Avian flu kills 50.54 million birds in the US: The worst epidemic in history

Avian flu kills 50.54 million birds in the US: The worst epidemic in history

More than 50.54 million American birds died during this period the worst bird flu epidemic in US historyaccording to data from Institute of Agriculture, reports Reuters. It also marks the worst animal health disaster in US history.

Influenza affects chickens, turkeys and other types of birds and spreads rapidly among birds, which has caused significant damage to poultry farmers. It is also spread by wild birds, which has expanded the total area affected. The flu made poultry meat and eggs more expensive this holiday season.

Wild birds, including ducks, mallards and hawks, are known to transmit the virus — known as highly pathogenic avian influenza (HPAI) — in droppings, feathers or through direct contact with poultry.

The outbreak began in February and has infected poultry and non-birds in 46 states, according to USDA data, according to Reuters.

“Wild birds continue to spread HPAI across the country as they migrate, so preventing contact between domestic flocks and wild birds is critical to protecting U.S. poultry,” Rosemary Sifford, USDA’s chief veterinary officer, told Reuters.

Interestingly, only about 30 percent of cases were linked to wild bird origins in the 2015 outbreak, down significantly from 85 percent this year, the USDA told Reuters.

The USDA said turkey farms account for more than 70 percent of commercial poultry farms infected in this bird flu outbreak, and government officials are studying those turkey farms to figure out how to prevent future infections.

PEOPLE reached out to the USDA but did not immediately hear back.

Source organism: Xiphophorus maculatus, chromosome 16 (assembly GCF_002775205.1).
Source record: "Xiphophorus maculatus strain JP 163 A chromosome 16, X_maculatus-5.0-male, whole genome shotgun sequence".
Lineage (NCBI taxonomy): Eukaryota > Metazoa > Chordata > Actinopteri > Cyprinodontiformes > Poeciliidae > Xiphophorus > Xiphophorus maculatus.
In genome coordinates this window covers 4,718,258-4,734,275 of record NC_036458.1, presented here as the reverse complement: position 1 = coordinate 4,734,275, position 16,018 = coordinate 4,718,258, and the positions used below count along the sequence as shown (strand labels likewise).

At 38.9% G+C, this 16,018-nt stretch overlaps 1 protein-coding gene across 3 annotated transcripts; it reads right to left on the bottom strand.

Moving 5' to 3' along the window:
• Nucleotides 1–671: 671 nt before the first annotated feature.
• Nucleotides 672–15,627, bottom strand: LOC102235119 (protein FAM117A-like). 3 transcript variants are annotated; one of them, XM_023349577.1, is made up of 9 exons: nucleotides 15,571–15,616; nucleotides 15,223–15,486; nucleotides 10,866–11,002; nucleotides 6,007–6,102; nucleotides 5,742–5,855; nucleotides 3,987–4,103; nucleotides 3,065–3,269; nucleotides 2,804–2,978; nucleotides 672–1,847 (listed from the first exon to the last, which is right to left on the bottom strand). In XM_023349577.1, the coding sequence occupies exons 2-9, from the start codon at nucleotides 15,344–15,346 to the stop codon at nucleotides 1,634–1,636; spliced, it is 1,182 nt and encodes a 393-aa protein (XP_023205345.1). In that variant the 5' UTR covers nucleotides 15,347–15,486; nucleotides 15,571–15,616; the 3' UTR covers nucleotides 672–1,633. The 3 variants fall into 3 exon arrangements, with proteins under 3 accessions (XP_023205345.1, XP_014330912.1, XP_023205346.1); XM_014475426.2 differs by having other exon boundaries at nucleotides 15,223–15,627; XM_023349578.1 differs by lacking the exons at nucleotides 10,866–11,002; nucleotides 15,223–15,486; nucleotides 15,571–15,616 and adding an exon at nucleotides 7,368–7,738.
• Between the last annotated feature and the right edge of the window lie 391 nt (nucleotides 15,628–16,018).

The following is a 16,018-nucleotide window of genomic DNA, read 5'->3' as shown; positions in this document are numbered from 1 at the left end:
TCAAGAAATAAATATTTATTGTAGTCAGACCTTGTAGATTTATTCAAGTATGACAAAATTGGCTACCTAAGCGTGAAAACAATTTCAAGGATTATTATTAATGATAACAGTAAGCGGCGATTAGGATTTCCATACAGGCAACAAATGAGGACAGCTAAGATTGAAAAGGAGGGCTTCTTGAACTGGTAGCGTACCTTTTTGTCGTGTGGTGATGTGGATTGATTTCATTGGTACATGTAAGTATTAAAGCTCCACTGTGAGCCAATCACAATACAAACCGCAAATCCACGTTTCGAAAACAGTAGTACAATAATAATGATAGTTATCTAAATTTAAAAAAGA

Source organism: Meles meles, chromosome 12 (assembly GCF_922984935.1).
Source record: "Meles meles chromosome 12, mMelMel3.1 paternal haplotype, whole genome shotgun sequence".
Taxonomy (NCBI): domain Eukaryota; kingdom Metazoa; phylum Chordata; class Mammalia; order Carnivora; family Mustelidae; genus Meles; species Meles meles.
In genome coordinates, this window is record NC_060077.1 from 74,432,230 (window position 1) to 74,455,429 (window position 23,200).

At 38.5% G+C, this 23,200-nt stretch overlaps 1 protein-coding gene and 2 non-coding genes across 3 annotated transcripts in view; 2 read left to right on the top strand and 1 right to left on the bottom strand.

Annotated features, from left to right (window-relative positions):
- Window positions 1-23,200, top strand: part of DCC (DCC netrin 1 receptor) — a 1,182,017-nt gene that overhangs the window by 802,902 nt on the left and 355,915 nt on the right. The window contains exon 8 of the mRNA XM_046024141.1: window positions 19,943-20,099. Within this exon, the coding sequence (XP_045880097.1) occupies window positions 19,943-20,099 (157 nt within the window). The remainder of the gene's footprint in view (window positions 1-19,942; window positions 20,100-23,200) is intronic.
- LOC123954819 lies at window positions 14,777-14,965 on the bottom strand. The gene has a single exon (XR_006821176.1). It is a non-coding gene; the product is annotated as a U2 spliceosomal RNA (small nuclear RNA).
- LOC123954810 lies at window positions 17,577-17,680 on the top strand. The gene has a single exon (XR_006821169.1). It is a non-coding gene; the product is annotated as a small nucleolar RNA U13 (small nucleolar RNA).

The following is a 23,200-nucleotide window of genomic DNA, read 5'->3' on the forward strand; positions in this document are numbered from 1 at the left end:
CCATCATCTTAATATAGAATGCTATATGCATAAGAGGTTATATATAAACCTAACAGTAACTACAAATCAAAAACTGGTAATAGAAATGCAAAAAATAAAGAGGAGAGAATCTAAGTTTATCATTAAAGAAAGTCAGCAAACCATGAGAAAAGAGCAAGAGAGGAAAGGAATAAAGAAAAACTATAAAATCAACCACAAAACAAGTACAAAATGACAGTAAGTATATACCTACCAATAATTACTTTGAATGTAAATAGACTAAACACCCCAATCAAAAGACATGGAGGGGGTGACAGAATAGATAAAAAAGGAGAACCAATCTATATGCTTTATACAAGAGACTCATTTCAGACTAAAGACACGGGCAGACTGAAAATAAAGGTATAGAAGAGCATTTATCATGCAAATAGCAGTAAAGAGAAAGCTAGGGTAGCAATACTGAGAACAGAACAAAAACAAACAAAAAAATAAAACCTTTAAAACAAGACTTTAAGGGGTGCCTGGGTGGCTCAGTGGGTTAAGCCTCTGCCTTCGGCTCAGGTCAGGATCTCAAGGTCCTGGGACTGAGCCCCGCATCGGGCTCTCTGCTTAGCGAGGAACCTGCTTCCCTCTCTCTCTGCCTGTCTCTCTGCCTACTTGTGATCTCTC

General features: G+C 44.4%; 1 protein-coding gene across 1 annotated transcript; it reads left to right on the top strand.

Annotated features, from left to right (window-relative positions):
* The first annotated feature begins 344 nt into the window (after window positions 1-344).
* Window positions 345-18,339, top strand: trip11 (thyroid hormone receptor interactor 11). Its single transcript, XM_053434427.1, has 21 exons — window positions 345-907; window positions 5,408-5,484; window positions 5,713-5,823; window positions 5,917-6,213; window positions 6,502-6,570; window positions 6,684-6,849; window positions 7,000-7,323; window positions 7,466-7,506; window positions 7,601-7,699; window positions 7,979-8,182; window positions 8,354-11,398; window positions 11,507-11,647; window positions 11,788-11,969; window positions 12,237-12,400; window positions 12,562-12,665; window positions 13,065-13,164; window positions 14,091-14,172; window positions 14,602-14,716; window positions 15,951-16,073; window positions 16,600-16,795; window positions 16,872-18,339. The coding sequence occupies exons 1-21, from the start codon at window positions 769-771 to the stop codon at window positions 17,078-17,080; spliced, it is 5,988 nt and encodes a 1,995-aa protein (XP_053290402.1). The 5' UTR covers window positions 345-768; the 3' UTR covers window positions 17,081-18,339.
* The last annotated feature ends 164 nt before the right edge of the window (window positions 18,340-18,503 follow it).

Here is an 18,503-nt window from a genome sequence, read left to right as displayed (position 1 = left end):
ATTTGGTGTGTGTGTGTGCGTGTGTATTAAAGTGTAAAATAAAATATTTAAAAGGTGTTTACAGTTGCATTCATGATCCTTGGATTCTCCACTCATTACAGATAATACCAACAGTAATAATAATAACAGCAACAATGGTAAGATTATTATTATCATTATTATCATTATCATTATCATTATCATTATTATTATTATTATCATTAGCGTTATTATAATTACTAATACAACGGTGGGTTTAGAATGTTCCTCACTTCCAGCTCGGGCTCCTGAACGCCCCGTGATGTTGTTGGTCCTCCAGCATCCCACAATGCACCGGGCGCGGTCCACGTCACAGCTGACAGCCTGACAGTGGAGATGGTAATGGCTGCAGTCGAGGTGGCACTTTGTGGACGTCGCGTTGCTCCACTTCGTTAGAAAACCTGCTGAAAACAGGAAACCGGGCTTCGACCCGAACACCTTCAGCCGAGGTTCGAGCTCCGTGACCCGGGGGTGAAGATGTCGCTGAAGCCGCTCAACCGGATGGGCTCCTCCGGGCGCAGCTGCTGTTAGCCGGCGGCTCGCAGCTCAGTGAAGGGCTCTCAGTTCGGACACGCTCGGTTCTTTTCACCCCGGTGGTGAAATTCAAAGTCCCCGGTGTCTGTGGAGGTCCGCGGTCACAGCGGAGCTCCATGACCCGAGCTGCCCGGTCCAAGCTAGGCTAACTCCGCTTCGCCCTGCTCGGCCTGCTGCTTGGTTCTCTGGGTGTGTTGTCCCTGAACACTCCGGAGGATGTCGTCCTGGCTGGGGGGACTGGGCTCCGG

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While the US Centers for Disease Control and Prevention said there is low risk to humansthey still recommend avoiding any sick or dead birds.

At the beginning of this year, the flu began to warn. In response to the spread of bird flu across the US, some states have asked residents to remove their bird feeders outside to prevent the gathering of birds, especially migratory species, and the spread of bird flu.

Department of Natural Resources for both Michigan and Illinois issued recommendations to residents to remove their bird feeders. To learn more about why wildlife experts suggest this action as a precaution, PEOPLE reached out to Dr. Gail Hansen, DVM, MPH, of Humane Society Veterinary Medicine Association — part of Humane Society of the United States.


“Highly pathogenic avian influenza is spread through the droppings and respiratory secretions of infected birds and can be easily transmitted on objects contaminated with virus particles. The virus is hardy and can survive cold and low temperatures,” said Dr. Hansen on why some departments may ask people to remove bird feeders.

“Bird feeders encourage different species of birds to congregate together where the virus could be easily exchanged between them, and shared surfaces can continue to harbor the virus for some time,” she added.


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